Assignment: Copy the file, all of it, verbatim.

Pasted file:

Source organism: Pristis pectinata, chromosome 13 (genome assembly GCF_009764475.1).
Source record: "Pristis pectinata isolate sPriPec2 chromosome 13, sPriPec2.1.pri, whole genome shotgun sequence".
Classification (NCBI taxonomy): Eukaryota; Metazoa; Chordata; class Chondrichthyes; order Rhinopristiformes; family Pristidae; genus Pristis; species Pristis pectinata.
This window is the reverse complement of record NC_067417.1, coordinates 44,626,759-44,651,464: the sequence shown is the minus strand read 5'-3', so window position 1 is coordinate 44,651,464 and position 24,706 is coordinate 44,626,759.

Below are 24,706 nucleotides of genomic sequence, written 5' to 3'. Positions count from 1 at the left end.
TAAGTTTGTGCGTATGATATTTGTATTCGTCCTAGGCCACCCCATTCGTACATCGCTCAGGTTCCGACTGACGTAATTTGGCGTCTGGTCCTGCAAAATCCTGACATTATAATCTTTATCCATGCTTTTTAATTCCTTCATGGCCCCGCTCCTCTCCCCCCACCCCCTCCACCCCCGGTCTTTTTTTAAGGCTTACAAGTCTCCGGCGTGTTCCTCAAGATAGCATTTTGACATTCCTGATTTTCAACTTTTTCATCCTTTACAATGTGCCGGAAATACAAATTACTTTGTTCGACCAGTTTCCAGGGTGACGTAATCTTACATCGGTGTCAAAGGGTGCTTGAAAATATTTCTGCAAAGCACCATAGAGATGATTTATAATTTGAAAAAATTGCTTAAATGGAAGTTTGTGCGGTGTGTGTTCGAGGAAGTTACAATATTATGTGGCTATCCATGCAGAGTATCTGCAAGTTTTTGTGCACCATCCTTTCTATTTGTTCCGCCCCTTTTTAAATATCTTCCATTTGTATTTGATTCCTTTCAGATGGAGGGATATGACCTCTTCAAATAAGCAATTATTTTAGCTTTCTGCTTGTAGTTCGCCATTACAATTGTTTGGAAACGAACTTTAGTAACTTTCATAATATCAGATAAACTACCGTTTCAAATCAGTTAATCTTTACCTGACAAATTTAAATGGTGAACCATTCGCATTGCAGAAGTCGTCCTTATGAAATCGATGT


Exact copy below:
Source organism: Pristis pectinata, chromosome 13 (genome assembly GCF_009764475.1).
Source record: "Pristis pectinata isolate sPriPec2 chromosome 13, sPriPec2.1.pri, whole genome shotgun sequence".
Classification (NCBI taxonomy): Eukaryota; Metazoa; Chordata; class Chondrichthyes; order Rhinopristiformes; family Pristidae; genus Pristis; species Pristis pectinata.
This window is the reverse complement of record NC_067417.1, coordinates 44,626,759-44,651,464: the sequence shown is the minus strand read 5'-3', so window position 1 is coordinate 44,651,464 and position 24,706 is coordinate 44,626,759.

Below are 24,706 nucleotides of genomic sequence, written 5' to 3'. Positions count from 1 at the left end.
TAAGTTTGTGCGTATGATATTTGTATTCGTCCTAGGCCACCCCATTCGTACATCGCTCAGGTTCCGACTGACGTAATTTGGCGTCTGGTCCTGCAAAATCCTGACATTATAATCTTTATCCATGCTTTTTAATTCCTTCATGGCCCCGCTCCTCTCCCCCCACCCCCTCCACCCCCGGTCTTTTTTTAAGGCTTACAAGTCTCCGGCGTGTTCCTCAAGATAGCATTTTGACATTCCTGATTTTCAACTTTTTCATCCTTTACAATGTGCCGGAAATACAAATTACTTTGTTCGACCAGTTTCCAGGGTGACGTAATCTTACATCGGTGTCAAAGGGTGCTTGAAAATATTTCTGCAAAGCACCATAGAGATGATTTATAATTTGAAAAAATTGCTTAAATGGAAGTTTGTGCGGTGTGTGTTCGAGGAAGTTACAATATTATGTGGCTATCCATGCAGAGTATCTGCAAGTTTTTGTGCACCATCCTTTCTATTTGTTCCGCCCCTTTTTAAATATCTTCCATTTGTATTTGATTCCTTTCAGATGGAGGGATATGACCTCTTCAAATAAGCAATTATTTTAGCTTTCTGCTTGTAGTTCGCCATTACAATTGTTTGGAAACGAACTTTAGTAACTTTCATAATATCAGATAAACTACCGTTTCAAATCAGTTAATCTTTACCTGACAAATTTAAATGGTGAACCATTCGCATTGCAGAAGTCGTCCTTATGAAATCGATGT